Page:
Bank warns over Black Friday shopping scams

A report warned that last year’s Black Friday season saw a 17% increase in reported shopping scams, with victims losing an average of £538.

The survey by Barclays found that more than half (59%) of Britons will change their usual behavior in search of a good deal this holiday season, and 38% plan to shop at Black Friday sales around November 26 this year.

Nearly a fifth of Black Friday shoppers (18%) said they felt pressured last year to buy items as quickly as possible — and 14% said they would shop from unfamiliar sites if they had particularly good prices.

The survey found that about 38% of Britons plan to shop from Black Friday sales.

However, the survey also revealed that 12% of consumers would give their PIN to someone if they thought it was their bank and 25% would likely help if they were fraudulently asked to participate in an “internal bank investigation”.

About 43% of 31-40-year-olds would transfer money to a “secure” account if they believed the bank required them to, 35% of 31-40-year-olds and 23% of 21-30-year-olds They are likely to hand remote access to their laptop or bank account if they believe a bank employee is asking them to.

The Bank urges the public to be vigilant about impersonation scams during and after sale season.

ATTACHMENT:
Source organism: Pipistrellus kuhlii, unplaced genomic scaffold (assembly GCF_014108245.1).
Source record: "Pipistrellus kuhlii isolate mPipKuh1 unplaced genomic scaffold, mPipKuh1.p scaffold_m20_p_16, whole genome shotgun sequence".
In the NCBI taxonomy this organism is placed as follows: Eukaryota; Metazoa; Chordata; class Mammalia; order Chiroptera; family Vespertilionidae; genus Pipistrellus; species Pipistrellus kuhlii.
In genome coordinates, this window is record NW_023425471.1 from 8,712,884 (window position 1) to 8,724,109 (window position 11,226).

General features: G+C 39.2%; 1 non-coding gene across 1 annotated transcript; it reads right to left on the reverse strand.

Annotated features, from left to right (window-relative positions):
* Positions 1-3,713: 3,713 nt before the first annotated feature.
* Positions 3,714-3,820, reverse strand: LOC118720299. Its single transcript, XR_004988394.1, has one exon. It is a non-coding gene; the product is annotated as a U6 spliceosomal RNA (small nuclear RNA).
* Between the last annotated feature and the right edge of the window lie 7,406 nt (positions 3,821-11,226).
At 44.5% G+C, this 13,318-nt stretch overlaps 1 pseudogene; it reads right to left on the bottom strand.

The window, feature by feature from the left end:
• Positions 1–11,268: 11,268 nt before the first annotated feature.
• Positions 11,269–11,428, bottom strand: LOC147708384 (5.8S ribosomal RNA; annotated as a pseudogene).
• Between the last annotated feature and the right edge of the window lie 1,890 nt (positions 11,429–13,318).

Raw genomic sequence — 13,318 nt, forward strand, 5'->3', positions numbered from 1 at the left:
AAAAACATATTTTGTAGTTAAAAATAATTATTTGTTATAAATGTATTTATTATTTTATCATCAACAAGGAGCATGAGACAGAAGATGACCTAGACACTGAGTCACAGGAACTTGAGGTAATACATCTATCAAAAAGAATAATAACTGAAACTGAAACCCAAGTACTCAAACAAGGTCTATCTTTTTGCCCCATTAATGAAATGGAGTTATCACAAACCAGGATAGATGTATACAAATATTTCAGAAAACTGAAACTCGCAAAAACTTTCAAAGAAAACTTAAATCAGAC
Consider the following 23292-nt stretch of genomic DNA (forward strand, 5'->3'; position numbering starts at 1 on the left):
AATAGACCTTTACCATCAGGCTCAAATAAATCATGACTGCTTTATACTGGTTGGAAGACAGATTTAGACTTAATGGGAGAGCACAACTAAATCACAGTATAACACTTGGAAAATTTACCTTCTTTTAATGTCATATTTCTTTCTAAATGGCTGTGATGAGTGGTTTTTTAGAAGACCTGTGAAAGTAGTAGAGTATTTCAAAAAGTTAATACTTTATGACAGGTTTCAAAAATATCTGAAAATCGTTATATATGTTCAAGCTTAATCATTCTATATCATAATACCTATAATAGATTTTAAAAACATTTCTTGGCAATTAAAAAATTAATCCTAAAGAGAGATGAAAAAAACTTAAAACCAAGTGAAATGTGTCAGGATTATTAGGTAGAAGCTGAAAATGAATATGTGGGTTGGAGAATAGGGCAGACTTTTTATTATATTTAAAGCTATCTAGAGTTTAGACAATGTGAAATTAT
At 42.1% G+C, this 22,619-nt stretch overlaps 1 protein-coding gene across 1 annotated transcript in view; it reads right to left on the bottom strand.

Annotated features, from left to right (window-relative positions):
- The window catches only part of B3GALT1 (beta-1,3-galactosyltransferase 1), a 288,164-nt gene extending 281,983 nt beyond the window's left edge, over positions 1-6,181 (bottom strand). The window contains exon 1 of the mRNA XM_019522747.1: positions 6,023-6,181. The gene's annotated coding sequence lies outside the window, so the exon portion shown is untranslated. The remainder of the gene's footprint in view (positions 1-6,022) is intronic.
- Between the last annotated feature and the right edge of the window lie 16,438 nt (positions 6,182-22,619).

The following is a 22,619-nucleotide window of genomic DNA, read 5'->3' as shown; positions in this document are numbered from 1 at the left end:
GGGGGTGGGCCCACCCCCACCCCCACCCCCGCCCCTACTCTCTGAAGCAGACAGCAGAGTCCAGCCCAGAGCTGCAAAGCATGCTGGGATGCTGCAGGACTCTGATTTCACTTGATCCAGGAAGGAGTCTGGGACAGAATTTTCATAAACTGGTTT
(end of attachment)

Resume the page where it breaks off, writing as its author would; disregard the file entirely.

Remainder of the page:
Although 70% of respondents said they were aware scammers could target them through text messages, 11% said they would still pay via a link in a text if they thought the message was from a reputable source.

Ross Martin, Head of Digital Safety at Barclays, said: “While Black Friday and Internet Monday sales are a great opportunity for consumers to grab a bargain, they unfortunately create an ideal opportunity for scammers to target shoppers. Once and use the details collected in the first scam to attack again.

“If you get a call from someone from your bank asking you to do any of these things, hang up and call back either on a trusted number or by calling 159 – the fraud hotline. Please do not ignore your concerns – if you are unsure Sure as ever, take the time to check.”

Mortar Research surveyed 2,039 adults in the UK in October.

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